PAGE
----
latest ALS research, network, and visit Capitol Hill to share their stories
with members of Congress and lay the groundwork for legislative victories. To
be sure, the trip is not an easy one, especially for people with ALS. But many made the
journey, and on Tuesday, June 11, the hallways of Capitol Hill were full with
those advocating for people with ALS. In all, members of the ALS Association
St. Louis Regional Chapter, Chapter board members, and local residents with ALS
met with the offices of 11 representatives or senators from Missouri and
Continue reading Building the Blocks of Congressional Action via ALS Advocacy—One Story at a Time
It’s been over a year now since I’ve been diagnosed with ALS. Has my life changed? Absolutely! And a huge chunk of it has changed for the better! But it isn’t only about me; it’s all about family and friends—and it turns out there are lots of them!! Here are some of the wonderful life-changing things that have happened since my diagnosis, and some of them likely wouldn’t have occurred:
Continue reading Craig Kramer: Why I Walk
From the outside, research can seem like an endless process.
As much as we all yearn for the “AH HA!” moment of discovery, more often than
not the gains from any sort of research are incremental. Not so much finding a
needle in a haystack as a slow, methodical, documented labeling of this piece
of hay, then this piece, then this piece….As Thomas Edison said about the
process of researching and creating the lightbulb: “I have not failed 10,000
times. I have not failed once. I have succeeded in proving that those 10,000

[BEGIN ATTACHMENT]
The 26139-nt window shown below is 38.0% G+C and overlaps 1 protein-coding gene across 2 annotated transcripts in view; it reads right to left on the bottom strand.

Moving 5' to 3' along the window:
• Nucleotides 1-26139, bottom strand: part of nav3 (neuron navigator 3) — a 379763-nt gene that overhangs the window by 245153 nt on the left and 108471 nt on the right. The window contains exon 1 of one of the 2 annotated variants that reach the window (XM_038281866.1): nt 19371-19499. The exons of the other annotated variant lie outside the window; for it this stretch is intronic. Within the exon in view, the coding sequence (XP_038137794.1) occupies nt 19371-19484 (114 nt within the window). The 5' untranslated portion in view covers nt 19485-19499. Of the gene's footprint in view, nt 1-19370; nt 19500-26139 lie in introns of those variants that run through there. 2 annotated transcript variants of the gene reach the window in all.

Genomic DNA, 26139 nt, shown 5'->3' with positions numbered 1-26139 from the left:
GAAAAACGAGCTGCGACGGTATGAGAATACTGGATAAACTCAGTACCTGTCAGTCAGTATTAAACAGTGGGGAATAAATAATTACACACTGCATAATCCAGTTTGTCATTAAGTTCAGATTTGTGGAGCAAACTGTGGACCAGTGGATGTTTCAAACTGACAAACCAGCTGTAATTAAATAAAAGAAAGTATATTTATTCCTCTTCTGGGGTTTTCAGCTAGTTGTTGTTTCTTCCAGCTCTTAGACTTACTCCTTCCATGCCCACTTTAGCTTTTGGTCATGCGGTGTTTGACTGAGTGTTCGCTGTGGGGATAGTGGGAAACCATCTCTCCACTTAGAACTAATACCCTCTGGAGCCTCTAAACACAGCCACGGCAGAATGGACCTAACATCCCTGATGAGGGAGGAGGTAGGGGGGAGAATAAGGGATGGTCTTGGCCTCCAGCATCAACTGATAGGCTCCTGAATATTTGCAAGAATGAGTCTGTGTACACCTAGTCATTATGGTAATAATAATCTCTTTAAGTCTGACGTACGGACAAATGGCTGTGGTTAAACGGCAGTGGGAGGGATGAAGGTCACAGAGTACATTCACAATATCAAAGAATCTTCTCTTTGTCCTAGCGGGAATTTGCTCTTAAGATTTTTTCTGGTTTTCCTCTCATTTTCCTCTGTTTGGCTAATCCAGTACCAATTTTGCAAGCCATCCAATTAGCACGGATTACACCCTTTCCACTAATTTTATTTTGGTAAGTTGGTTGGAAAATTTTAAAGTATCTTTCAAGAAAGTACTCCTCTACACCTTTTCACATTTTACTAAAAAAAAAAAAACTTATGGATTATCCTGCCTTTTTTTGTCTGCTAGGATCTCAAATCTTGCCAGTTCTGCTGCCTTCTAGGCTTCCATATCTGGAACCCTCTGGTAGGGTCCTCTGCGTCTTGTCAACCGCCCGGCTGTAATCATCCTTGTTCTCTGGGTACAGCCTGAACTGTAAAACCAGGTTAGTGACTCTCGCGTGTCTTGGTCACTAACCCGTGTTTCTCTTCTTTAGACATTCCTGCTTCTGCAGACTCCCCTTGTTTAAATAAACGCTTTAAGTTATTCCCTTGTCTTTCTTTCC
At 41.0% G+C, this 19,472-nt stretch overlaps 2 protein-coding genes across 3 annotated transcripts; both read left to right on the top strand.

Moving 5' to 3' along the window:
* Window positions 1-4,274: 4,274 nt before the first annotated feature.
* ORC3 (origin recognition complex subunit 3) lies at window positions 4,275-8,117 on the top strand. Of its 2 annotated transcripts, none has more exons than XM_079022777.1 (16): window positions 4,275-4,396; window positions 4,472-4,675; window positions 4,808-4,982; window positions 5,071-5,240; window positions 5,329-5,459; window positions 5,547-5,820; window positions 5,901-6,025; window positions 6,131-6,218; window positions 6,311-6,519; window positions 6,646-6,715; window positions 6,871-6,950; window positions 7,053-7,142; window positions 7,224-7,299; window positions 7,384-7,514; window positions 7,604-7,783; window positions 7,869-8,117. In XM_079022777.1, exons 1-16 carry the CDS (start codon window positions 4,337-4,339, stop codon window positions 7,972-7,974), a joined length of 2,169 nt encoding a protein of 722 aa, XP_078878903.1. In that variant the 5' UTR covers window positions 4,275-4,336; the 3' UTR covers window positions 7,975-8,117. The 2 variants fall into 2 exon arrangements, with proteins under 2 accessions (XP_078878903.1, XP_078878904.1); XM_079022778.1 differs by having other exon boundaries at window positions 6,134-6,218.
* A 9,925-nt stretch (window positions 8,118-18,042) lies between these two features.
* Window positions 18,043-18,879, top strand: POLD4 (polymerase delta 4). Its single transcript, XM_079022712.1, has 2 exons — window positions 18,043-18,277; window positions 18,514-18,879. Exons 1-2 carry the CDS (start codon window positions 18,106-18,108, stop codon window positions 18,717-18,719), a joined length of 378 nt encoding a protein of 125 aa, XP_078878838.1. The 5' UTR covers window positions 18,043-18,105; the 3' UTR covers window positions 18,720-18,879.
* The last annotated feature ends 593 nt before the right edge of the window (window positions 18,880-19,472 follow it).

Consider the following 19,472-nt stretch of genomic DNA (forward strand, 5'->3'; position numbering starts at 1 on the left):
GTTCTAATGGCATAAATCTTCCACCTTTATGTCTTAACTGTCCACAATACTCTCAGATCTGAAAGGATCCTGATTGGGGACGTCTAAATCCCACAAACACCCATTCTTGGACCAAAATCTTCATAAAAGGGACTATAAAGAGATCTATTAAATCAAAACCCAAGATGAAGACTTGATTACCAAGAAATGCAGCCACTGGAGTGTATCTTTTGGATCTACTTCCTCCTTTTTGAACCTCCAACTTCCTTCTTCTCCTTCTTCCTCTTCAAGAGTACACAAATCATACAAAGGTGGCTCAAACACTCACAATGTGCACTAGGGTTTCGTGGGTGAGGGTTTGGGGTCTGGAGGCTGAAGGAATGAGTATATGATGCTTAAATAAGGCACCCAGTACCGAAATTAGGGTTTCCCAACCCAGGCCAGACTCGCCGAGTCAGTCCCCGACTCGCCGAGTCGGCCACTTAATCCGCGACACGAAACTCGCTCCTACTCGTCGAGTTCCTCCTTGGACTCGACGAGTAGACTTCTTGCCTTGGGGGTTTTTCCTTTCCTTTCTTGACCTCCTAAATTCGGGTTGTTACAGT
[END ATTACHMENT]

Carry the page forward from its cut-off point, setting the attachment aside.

ways will not work. When I have eliminated the ways that will not work, I will
find the way that will work.”
ALS research has proven to be just such a challenge to the
best minds in the medical and scientific communities. But recent advances are
creating excitement about new ideas and opportunities, aided in no small part
by the influx of funding created by the Ice Bucket Challenge. With all that is
going on, we wanted to take a moment to look at what is happening in ALS
research—to see what is new, what is promising, and what the future may hold.
Continue reading ALS Research—The Pace of Discover Is on the Rise
By Saundra Stewart
ALS is unique in that no two cases start exactly the same, and no two cases end exactly the same. Don made some decisions early on in his illness (no feeding tube and no vent) that affected the way I cared for him. Your situation will be different, but let me share what worked for us.
There’s so much involved in caring for an ALS patient that I often thought there just weren’t enough hours in the day to do it all and do it well. So, I used everything I could to make my life easier. Don made it easy, because he wasn’t afraid to try new things, if I thought it was worthwhile. I kept my eyes and ears open for new gadgets or methods of operation that would lighten my work load, but still get the job done effectively. Here are some of the things I found:
Continue reading Walk a Crooked Path: Make It Easy on Yourself